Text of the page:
By Susan Cornwell and Richard Cowan
WASHINGTON (Reuters) – The U.S. House of Representatives on Wednesday approved a one-week extension of federal government funding, giving lawmakers more time to haggle over a broader spending package with coronavirus relief.
The House voted 343-67 on a measure to prevent federal programs from running out of money on Friday at midnight (0500 GMT on Saturday) by extending current funding levels until Dec. 18.
The Senate is expected to vote on the measure as early as Thursday and send it to President Donald Trump in time to avoid a government shutdown.
The move gives Congress seven more days to enact a broader, $1.4 trillion “omnibus” spending measure, to which congressional leaders hope to attach the long-awaited COVID-19 relief package.
But agreement has remained elusive this week as proposals and counterproposals on COVID-19 aid have flown around the U.S. Capitol. The thorniest issues – business liability protections sought by Republicans and aid to state and local governments sought by Democrats – have yet to be worked out.
“We’re still looking for a way forward,” Senate Majority Leader Mitch McConnell told reporters Wednesday before taking to the Senate floor to blast House Speaker Nancy Pelosi and Senate Democratic leader Chuck Schumer for not accepting two Republican offers a day earlier.
A bipartisan group of lawmakers from the House and Senate released a summary of their $908 billion proposal aimed at breaking the months-long stalemate.
The proposal would extend for 16 weeks pandemic-related unemployment insurance programs due to expire at the end of the month. The measure would also provide an extra $300 a week in supplemental unemployment benefits for 16 weeks, from the end of December into April.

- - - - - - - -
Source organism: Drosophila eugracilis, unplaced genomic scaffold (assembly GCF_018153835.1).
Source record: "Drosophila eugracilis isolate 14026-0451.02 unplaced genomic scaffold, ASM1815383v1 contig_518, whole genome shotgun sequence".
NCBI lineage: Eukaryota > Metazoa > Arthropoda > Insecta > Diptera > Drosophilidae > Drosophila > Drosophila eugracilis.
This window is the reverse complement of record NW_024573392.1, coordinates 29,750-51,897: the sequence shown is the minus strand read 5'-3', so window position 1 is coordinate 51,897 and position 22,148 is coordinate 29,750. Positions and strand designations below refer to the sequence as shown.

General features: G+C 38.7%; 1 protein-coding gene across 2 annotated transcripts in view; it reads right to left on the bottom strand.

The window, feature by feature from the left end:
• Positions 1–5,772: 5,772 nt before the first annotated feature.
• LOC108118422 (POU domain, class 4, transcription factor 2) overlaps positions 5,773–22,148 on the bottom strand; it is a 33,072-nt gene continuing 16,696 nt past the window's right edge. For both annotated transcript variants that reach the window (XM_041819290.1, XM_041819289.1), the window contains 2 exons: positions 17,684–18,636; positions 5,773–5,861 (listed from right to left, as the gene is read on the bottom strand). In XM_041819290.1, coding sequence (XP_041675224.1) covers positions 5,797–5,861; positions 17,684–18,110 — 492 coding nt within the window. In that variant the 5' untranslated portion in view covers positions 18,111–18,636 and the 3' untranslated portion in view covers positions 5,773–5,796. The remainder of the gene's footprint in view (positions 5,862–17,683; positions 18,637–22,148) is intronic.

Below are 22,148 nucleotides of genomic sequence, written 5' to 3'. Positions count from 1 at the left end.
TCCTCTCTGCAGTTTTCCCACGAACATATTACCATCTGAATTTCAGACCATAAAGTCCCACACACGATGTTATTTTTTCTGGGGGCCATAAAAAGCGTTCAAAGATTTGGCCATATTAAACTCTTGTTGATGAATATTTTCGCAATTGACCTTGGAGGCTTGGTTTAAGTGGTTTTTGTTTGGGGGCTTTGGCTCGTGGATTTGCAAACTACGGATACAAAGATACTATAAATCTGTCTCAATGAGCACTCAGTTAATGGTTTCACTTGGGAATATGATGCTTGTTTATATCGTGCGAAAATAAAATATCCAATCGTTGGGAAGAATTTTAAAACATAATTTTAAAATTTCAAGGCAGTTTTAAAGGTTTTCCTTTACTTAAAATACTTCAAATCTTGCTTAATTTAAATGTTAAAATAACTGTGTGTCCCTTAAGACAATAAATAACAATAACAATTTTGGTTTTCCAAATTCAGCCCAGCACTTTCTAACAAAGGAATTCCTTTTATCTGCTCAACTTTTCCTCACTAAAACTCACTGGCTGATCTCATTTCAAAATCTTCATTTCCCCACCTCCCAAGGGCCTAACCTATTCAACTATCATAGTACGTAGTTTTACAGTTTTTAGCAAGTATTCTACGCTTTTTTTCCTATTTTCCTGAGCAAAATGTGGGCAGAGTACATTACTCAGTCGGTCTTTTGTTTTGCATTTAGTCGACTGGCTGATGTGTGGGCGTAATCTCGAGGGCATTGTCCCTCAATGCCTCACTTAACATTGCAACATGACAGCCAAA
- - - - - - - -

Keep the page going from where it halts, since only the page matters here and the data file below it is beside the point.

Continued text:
While the summary said there was agreement in principle on liability issues and $160 billion in aid to state and local government, it did not give details, and lawmakers said they were still working on these.
McConnell on Tuesday proposed breaking the deadlock by dropping those two contentious issues for now. But Democratic leaders Schumer and Pelosi rejected the idea.
On Tuesday evening, Treasury Secretary Steven Mnuchin weighed in for the first time since before the November election, saying he had presented a $916 billion relief proposal to Pelosi that includes money for state and local governments and liability protections for businesses.
But Pelosi and Schumer said they viewed the bipartisan negotiations as the best hope for COVID-19 relief.
Other Democrats also reacted cautiously to Mnuchin’s proposal, asking why it lacked supplementary benefits for the unemployed while including direct checks of $600 for all individuals.
“How can anybody say that I’m gonna send another check to people that already have a paycheck and job, and not send anything to the unemployed? It doesn’t make any sense to me at all,” said Senator Joe Manchin, a member of the bipartisan group, told reporters.
Congress approved $3 trillion in aid in the spring to mitigate the effects of shutdowns to curb the spread of the coronavirus, but legislators have not been able to agree on any additional help since.
The pandemic has roared back to levels surpassing those seen early in the crisis, with more than 200,000 new infections reported each day and fresh shutdowns in some areas. More than 287,000 Americans have died of COVID-19 so far, and millions have been thrown out of work.
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